Therefore, the cathode active materials must be chosen to provide high specific and volumetric capacity, provide irreversible capacity matching with the active anode material, and provide a composite positive electrode with a porosity greater than 20%. Using this strategy, it is possible to realize lithium-ion electrochemical cells, for example of the 18650 format, that can have up to about 3.0 Ah, up to about 3.5 Ah, or even higher total cell capacity, and long cycle life. The provided lithium-ion electrochemical cells have composite positive electrodes that include an active metal oxide material having about the same first cycle irreversible capacity as the active alloy composite negative electrodes.
This principle is illustrated in FIG. 1, which is a graph of cell voltage vs. electrode capacity of a hypothetical provided lithium-ion electrochemical cell. The graph displays the first cycle capacity of a typical positive electrode 110 and the first cycle capacity of a typical negative electrode 120 in a lithium-ion electrochemical cell. After the first charge-discharge cycle, the positive electrode has a first cycle irreversible capacity loss shown by arrow “A” and the negative electrode has a first cycle irreversible loss shown by arrow “B”. The total irreversible capacity loss of the cell is the difference between “A” and “B” and is represented by “C”. “C” is wasted capacity in the cell and limits the total capacity of the cell. If “A” and “B” are more closely matched in terms of first cycle irreversible capacity loss then “C” gets smaller. The optimal situation is where “A” and “B” have about the same value. In this case “C” is at a minimum and the cell can use all of its capacity in future charge-discharge cycles. Therefore, when designing a lithium-ion electrochemical cell it is advantageous to choose electrode components that will ensure that the first cycle irreversible capacities of the composite positive electrode and of the composite negative electrode are closely matched. Table 1 includes a variety of active cathode and active alloy anode materials and their intrinsic reversible capacities (expressed as mAh/g) as well as their irreversible capacities (expressed as a percentage of total capacity).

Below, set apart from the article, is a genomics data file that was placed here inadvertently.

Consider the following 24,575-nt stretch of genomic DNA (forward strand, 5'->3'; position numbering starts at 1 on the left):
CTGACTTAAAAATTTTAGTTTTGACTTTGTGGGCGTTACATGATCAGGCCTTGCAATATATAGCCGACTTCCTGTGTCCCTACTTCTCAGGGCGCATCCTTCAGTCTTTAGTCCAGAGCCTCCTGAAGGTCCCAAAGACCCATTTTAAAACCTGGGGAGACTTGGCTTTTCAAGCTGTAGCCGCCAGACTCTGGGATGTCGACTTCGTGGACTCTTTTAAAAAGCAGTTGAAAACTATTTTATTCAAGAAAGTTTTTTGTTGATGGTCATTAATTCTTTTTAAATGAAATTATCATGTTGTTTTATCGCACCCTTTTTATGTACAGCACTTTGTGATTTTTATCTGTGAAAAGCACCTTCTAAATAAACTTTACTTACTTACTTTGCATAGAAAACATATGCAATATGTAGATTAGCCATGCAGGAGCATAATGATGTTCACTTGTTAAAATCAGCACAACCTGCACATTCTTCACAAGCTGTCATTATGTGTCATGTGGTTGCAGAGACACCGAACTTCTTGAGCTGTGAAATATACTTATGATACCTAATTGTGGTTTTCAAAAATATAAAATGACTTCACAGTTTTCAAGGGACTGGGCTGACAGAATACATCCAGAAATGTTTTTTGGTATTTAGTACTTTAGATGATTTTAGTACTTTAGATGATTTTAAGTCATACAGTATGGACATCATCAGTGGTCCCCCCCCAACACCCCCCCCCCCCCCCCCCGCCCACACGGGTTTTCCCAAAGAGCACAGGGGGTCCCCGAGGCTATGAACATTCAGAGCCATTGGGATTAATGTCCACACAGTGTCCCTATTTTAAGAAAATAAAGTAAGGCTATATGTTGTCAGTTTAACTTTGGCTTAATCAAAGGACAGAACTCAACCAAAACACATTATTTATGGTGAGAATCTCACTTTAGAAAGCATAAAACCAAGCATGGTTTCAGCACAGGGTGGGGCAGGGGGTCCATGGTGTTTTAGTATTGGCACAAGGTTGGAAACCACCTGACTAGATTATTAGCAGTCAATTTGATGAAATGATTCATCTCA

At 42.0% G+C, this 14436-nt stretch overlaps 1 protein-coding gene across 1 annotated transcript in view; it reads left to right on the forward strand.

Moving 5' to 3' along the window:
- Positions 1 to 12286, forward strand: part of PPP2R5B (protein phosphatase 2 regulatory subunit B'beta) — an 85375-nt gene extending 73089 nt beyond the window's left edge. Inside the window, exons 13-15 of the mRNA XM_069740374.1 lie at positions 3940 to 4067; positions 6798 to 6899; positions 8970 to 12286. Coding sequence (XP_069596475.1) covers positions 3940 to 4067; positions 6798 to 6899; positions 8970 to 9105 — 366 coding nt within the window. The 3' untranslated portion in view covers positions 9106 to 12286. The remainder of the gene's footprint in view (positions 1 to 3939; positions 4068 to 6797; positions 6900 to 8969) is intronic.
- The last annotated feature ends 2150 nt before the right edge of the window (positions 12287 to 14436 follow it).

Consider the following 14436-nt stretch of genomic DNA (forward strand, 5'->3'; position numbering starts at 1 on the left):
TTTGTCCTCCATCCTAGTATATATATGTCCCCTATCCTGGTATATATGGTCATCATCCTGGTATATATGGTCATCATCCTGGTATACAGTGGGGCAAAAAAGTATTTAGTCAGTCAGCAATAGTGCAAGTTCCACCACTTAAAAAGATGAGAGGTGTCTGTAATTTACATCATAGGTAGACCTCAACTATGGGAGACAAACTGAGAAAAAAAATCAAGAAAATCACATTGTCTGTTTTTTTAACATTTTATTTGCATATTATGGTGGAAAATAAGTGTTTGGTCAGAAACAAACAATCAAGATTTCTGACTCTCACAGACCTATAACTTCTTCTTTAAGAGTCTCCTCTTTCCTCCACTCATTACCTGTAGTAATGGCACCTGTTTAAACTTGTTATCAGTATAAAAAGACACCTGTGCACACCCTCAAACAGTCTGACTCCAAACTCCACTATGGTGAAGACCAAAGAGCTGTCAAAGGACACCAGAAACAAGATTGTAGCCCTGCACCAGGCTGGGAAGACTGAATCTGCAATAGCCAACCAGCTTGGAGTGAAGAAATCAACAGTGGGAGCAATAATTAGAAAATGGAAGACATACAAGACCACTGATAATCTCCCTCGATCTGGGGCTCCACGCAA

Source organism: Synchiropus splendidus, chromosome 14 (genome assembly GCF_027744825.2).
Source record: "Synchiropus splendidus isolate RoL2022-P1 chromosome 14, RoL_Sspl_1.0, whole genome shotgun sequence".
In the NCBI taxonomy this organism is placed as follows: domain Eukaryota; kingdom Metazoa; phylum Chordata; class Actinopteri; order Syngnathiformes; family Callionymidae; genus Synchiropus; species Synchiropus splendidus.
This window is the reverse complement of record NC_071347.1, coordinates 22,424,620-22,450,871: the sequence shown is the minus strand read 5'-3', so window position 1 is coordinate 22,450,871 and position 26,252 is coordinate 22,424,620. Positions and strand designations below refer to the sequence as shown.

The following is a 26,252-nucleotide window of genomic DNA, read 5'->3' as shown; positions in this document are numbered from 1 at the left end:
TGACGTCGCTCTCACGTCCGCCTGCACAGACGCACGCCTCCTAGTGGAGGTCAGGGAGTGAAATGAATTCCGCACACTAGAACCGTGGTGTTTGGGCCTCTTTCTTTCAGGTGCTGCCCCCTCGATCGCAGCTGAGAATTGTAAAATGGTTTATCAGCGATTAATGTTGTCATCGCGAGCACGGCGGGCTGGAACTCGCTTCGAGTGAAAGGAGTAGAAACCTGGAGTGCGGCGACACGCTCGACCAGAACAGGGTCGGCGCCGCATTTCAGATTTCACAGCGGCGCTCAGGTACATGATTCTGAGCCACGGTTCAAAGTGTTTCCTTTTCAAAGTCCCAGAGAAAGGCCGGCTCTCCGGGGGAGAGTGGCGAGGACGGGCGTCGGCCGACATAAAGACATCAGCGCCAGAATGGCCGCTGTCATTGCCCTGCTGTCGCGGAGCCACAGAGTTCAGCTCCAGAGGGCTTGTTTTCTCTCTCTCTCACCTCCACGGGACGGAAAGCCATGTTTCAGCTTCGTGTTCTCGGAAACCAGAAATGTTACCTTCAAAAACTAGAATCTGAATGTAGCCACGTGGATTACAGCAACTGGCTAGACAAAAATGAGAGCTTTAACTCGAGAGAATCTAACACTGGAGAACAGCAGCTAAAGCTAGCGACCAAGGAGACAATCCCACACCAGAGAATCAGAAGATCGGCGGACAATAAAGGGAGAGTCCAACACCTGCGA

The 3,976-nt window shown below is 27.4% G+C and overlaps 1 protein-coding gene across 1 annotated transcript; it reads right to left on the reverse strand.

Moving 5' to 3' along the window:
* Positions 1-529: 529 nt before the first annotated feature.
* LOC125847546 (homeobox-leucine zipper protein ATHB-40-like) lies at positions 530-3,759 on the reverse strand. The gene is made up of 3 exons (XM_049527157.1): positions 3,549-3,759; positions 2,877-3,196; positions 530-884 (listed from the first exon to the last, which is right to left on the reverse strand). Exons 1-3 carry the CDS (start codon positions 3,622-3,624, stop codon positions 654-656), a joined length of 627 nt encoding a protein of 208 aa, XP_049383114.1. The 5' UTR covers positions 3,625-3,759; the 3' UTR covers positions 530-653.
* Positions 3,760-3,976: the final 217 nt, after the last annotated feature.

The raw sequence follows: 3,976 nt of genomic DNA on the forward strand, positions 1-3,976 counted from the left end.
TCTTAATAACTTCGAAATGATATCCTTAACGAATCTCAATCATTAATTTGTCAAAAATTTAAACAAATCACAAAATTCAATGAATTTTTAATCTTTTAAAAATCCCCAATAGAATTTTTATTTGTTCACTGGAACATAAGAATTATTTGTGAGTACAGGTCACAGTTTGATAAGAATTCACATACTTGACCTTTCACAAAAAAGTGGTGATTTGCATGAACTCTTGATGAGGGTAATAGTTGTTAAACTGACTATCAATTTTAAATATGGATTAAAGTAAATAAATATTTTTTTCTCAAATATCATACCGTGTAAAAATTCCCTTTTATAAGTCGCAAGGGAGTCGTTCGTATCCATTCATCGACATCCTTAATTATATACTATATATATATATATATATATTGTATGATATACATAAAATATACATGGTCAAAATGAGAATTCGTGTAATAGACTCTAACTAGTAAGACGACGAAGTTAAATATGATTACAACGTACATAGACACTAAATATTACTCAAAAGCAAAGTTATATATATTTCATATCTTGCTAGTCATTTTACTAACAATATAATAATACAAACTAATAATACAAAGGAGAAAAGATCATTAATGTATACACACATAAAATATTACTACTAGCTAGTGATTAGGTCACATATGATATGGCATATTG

Capacities and Irreversible Capacities of Electrode Materials
Alloy Active Materials (Negative)
Metal Oxide Active Materials (Positive)